Hello, esteemed readers! This post marks the end of Week 3 of National Novel Writing Month (NaNoWriMo 2011). For NaNoWriMo, I have departed from my favored genre of science fiction and opted instead for a historical animal fiction novel about the fate of the Atlantic population of Grey Whales at the outbreak of the American Revolution. The book is called Cetus Finalis and it is coming along fine as frog hair split three ways.
For those of you who have been following my progress, as of last week, I was 43% of the way to 50k words, having used 50% of the allotted time to get there. Inspired by a reader’s comment, I am not going to report on my word count this week. Instead, for Week 3, I am going to focus on qualitative rather than quantitative NaNo progress. Namely, character development, plot bunnies, and writing style.
Characters: I feel that my characters in this book have become real faster than in my previous novel. By sitting and writing intensively every day, the characters are never given a chance to fluctuate in and out of my memory. All of their temperaments and motivations remain clear and dynamic to me. This is a significant point of progress for me, because I used to feel that character development was more difficult for me than plot development, and in this book I feel like the characters are really leading the way.
Plot Bunnies: I took 3 days off this week for a creative consultation with my esteemed friend and colleague, Ryan Hurtgen. Ryan is a musician and writer with an impeccable sense of narrative balance. He is also the front man for the L.A.-based experimental pop band René Breton. Their last album, Asleep In Green, written by Ryan, is accompanied by a book of short stories exploring the dream realm of dadaist and surrealist sensibilities. Ryan is always working on multiple projects and constantly writing songs. It’s an honor to work with him, because he is so talented and driven. René Breton came to San Francisco on tour to play the Hotel Utah Saloon. Lucky for me, Ryan stayed in the City for a couple of days and we got to have an in-depth discussion about Cetus Finalis. I was able to solidify all of the plot points for the second half of the book, making for a lot less head scratching, freeing my mind up to bring the characters along the tale. With his help, I corralled my plot bunnies 10 times faster than I could have on my own. Thank you, Ryan!
Writing Style: There’s no way around it – NaNo is making my writing better. Voice is a big deal for writers and I feel that this NaNo, because of the sheer volume of writing and concentration of creative activity, has helped me precisely hone in on the voice for this piece. That said, I present you, at long last, with a teaser, an excerpt, a little morsel of Cetus Finalis to give you a sense of what I’ve actually been doing these three weeks.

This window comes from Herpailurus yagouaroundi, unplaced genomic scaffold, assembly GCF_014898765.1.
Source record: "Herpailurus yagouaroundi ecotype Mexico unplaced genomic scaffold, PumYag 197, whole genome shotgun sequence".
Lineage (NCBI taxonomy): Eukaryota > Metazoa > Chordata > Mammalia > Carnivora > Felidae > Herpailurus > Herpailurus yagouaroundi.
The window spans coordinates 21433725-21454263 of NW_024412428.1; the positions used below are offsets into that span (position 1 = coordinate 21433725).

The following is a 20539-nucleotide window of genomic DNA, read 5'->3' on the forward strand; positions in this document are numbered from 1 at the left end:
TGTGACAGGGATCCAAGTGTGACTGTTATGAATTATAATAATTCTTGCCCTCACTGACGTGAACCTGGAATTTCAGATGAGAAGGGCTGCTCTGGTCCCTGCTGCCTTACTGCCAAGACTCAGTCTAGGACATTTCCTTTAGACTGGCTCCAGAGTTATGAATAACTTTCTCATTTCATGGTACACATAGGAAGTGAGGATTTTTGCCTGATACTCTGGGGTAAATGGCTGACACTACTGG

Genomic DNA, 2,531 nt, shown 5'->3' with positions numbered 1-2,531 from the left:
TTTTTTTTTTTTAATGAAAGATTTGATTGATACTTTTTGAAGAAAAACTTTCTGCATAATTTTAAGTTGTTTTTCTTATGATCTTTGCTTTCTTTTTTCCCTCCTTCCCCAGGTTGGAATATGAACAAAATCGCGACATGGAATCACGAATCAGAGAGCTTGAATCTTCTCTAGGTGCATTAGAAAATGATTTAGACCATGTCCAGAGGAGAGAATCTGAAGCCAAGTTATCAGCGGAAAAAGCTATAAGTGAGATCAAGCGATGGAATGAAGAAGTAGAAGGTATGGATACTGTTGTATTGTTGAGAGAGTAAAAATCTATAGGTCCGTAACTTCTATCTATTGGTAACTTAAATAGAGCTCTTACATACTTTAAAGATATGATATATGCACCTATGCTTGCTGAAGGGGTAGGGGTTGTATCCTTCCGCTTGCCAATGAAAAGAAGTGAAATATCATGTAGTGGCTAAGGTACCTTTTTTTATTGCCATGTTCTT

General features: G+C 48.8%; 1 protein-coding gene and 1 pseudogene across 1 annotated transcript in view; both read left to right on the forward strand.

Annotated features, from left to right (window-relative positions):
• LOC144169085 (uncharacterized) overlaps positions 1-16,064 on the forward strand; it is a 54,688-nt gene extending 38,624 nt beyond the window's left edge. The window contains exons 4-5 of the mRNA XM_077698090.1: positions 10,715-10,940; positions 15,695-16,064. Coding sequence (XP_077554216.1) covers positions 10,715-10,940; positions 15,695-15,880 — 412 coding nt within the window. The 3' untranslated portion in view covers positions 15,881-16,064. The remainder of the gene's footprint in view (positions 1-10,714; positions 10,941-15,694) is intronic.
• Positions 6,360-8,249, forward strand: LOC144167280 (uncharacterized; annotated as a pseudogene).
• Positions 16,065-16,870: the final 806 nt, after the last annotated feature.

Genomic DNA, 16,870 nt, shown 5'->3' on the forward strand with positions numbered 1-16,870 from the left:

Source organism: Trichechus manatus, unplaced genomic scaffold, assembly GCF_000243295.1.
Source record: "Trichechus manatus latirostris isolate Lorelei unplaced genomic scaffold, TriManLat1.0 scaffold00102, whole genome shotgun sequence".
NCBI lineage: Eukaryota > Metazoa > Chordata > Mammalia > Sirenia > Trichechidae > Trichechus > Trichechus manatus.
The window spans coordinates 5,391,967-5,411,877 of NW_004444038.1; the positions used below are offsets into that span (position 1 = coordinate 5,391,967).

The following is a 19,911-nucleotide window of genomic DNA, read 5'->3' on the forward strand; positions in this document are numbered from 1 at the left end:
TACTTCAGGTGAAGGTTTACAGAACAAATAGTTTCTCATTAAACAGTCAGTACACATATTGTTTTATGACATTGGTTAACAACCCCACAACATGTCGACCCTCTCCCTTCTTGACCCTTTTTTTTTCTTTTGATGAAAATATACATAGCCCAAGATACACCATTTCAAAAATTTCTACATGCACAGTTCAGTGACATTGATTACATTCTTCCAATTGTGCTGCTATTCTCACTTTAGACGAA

Bjorn awoke sunburned and covered in flies feasting on the crusted sandy blood over most of his body, but alive. There were still a few barbs of Unnur’s debris sticking out of his right arm and chest, the angry red flesh of infected wounds puckered around jabs of wood. He pulled them out, grunting from the pain, washed them in salt water, and staunched the blood flow with what was left of his shirt. He then passed out from exhaustion and may have died there, from infection, dehydration, and loss of blood, had not a passing fisherman discovered him and dragged him home on a net. For a day and a night, Bjorn slept, waking partially to sip soup or tea from a spoon placed to his lips. The shock of the tragedy hovered looming and unmistakable beyond the darkness at the edge of his vision. After a few feeble sips, his eyes closed again.
The fisherman was a salty old bachelor making a living from his coastal home south of Nantucket. He preferred his own company, and was not keen on rescuing Bjorn, but he knew that no one else would be along before the man died. The striper and cod had been good that morning. He had just tethered his boat at the quay to begin unloading when he saw the cut and battered man, obviously a sailor judging by what was left of his clothes.
“I’m glad yeer up. I’m gettin’ tired a feedin’ yee.”
-Where am I?- asked Bjorn.
Roger remained slouched back in his creaky wooden kitchen chair, his hand resting comfortably around his rum glass on the table top. His eyebrow shot up at the sound of the blond stranger’s speech.
“A Norseman, eh?” said the old fisherman. “Don’t waste your breath. I don’t speak Danish, or Swedish, or Icelandic, or whatever northern language yeer speakin’.”
Bjorn didn’t understand a word of the old man’s speech. He figured it was English, because he had been on his way to America. He looked around, noticed the one window in the room was in the door. It was a two room fishing cottage on a spur of rock overlooking the shore, near the old man’s fishing boat, Marianne. The room they were in was the kitchen, office, and dining room. On the table was a copy of the King James bible, open on its back somewhere near Ezekiel. Next to the book was the old man’s rum glass. The room beyond was the old man’s bed room. On the floor, gathered around one of the table legs, was the net the old man now needed to mend after dragging Bjorn home. He had laid the net out to dry during the day and night that Bjorn slept and sipped. Now the old man had brought it in to keep it dry. He didn’t have the knuckles for mending anyway. I’ll ask Ella for help, thought the old man, kicking the tattered net, estimating its age and value. Maybe I’ll ask Lyle what a new net from Nantucket costs. It may be time for something new. Lyle also knew a language or two, maybe he can speak with this fella. The Parson’s studied, too. Parson Mailer may be able to speak with him.
Tune in next week to see if I finished!
Thanks for reading,